Categories: Mathematics, Optics, Physics.

# Fourier transform

The Fourier transform (FT) is an integral transform which converts a function $f(x)$ into its frequency representation $\tilde{f}(k)$. Great volumes have already been written about this subject, so let us focus on the aspects that are useful to physicists.

The forward FT is defined as follows, where $A$, $B$, and $s$ are unspecified constants (for now):

\begin{aligned} \boxed{ \tilde{f}(k) \equiv \hat{\mathcal{F}}\{f(x)\} \equiv A \int_{-\infty}^\infty f(x) \exp(i s k x) \dd{x} } \end{aligned}

The inverse Fourier transform (iFT) undoes the forward FT operation:

\begin{aligned} \boxed{ f(x) \equiv \hat{\mathcal{F}}^{-1}\{\tilde{f}(k)\} \equiv B \int_{-\infty}^\infty \tilde{f}(k) \exp(- i s k x) \dd{k} } \end{aligned}

Clearly, the inverse FT of the forward FT of $f(x)$ must equal $f(x)$ again. Let us verify this, by rearranging the integrals to get the Dirac delta function $\delta(x)$:

\begin{aligned} \hat{\mathcal{F}}^{-1}\{\hat{\mathcal{F}}\{f(x)\}\} &= A B \int_{-\infty}^\infty \exp(-i s k x) \int_{-\infty}^\infty f(x') \exp(i s k x') \dd{x'} \dd{k} \\ &= 2 \pi A B \int_{-\infty}^\infty f(x') \Big(\frac{1}{2\pi} \int_{-\infty}^\infty \exp(i s k (x' - x)) \dd{k} \Big) \dd{x'} \\ &= 2 \pi A B \int_{-\infty}^\infty f(x') \: \delta(s(x' - x)) \dd{x'} = \frac{2 \pi A B}{|s|} f(x) \end{aligned}

Therefore, the constants $A$, $B$, and $s$ are subject to the following constraint:

\begin{aligned} \boxed{\frac{2\pi A B}{|s|} = 1} \end{aligned}

But that still gives a lot of freedom. The exact choices of $A$ and $B$ are generally motivated by the convolution theorem and Parsevalâ€™s theorem.

The choice of $|s|$ depends on whether the frequency variable $k$ represents the angular ($|s| = 1$) or the physical ($|s| = 2\pi$) frequency. The sign of $s$ is not so important, but is generally based on whether the analysis is for forward ($s > 0$) or backward-propagating ($s < 0$) waves.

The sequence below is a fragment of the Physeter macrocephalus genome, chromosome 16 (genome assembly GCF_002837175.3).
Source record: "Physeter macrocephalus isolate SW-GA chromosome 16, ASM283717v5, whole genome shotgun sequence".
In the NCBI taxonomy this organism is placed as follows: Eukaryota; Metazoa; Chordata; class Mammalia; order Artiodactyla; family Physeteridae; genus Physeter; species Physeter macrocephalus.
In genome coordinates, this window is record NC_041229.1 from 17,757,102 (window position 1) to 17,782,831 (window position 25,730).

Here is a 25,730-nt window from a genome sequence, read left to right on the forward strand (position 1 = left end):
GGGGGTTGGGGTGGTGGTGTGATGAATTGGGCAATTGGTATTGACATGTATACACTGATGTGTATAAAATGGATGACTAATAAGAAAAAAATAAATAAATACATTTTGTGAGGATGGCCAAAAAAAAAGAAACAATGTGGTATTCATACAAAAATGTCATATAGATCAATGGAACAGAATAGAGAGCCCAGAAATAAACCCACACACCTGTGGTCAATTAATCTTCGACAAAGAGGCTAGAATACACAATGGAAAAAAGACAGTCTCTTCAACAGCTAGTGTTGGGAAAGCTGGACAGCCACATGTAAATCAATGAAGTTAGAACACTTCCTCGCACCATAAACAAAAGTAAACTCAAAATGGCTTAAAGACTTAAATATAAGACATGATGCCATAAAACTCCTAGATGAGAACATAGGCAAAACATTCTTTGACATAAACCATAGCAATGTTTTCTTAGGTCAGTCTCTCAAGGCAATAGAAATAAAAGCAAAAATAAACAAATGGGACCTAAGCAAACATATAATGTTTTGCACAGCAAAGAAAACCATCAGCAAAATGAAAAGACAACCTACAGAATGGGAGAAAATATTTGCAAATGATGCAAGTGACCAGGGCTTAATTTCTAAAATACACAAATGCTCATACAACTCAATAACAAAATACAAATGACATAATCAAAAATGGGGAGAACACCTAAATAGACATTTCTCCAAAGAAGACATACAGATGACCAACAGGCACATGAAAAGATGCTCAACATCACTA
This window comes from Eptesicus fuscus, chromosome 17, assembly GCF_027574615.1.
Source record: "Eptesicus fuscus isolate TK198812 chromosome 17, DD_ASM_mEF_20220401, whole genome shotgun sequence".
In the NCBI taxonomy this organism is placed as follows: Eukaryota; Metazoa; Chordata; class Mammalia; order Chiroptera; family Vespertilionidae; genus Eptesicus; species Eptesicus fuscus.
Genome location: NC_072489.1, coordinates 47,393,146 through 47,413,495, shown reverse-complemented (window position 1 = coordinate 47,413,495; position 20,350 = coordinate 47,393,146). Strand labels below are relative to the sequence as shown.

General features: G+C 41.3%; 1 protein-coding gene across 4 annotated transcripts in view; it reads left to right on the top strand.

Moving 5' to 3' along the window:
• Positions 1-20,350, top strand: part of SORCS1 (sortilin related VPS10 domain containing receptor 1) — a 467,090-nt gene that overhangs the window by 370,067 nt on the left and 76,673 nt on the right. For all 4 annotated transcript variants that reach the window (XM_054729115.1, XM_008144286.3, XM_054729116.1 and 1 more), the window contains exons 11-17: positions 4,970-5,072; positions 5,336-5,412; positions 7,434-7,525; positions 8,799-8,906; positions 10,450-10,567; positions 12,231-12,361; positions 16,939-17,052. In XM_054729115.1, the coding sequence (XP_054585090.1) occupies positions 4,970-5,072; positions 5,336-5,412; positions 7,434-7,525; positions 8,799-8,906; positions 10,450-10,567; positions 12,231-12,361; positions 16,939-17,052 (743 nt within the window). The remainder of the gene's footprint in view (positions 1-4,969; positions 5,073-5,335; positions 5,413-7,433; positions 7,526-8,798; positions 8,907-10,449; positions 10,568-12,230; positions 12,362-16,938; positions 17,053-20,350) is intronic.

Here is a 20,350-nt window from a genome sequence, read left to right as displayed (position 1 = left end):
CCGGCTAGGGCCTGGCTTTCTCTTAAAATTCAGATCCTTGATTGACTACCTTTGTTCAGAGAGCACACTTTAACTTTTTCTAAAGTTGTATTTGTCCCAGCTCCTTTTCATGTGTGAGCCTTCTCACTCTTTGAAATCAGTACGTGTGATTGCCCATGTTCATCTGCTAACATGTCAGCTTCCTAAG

## Derivatives

The FT of a derivative has a very useful property. Below, after integrating by parts, we remove the boundary term by assuming that $f(x)$ is localized, i.e. $f(x) \to 0$ for $x \to \pm \infty$:

\begin{aligned} \hat{\mathcal{F}}\{f'(x)\} &= A \int_{-\infty}^\infty f'(x) \exp(i s k x) \dd{x} \\ &= A \big[ f(x) \exp(i s k x) \big]_{-\infty}^\infty - i s k A \int_{-\infty}^\infty f(x) \exp(i s k x) \dd{x} \\ &= (- i s k) \tilde{f}(k) \end{aligned}

Therefore, as long as $f(x)$ is localized, the FT eliminates derivatives of the transformed variable, which makes it useful against PDEs:

\begin{aligned} \boxed{ \hat{\mathcal{F}}\{f'(x)\} = (- i s k) \tilde{f}(k) } \end{aligned}

This generalizes to higher-order derivatives, as long as these derivatives are also localized in the $x$-domain, which is practically guaranteed if $f(x)$ itself is localized:

\begin{aligned} \boxed{ \hat{\mathcal{F}} \Big\{ \dvn{n}{f}{x} \Big\} = (- i s k)^n \tilde{f}(k) } \end{aligned}

Derivatives in the frequency domain have an analogous property:

\begin{aligned} \dvn{n}{\tilde{f}}{k} &= A \dvn{n}{}{k}\int_{-\infty}^\infty f(x) \exp(i s k x) \dd{x} \\ &= A \int_{-\infty}^\infty (i s x)^n f(x) \exp(i s k x) \dd{x} = \hat{\mathcal{F}}\{ (i s x)^n f(x) \} \end{aligned}

## Multiple dimensions

The Fourier transform is straightforward to generalize to $N$ dimensions. Given a scalar field $f(\vb{x})$ with $\vb{x} = (x_1, ..., x_N)$, its FT $\tilde{f}(\vb{k})$ is defined as follows: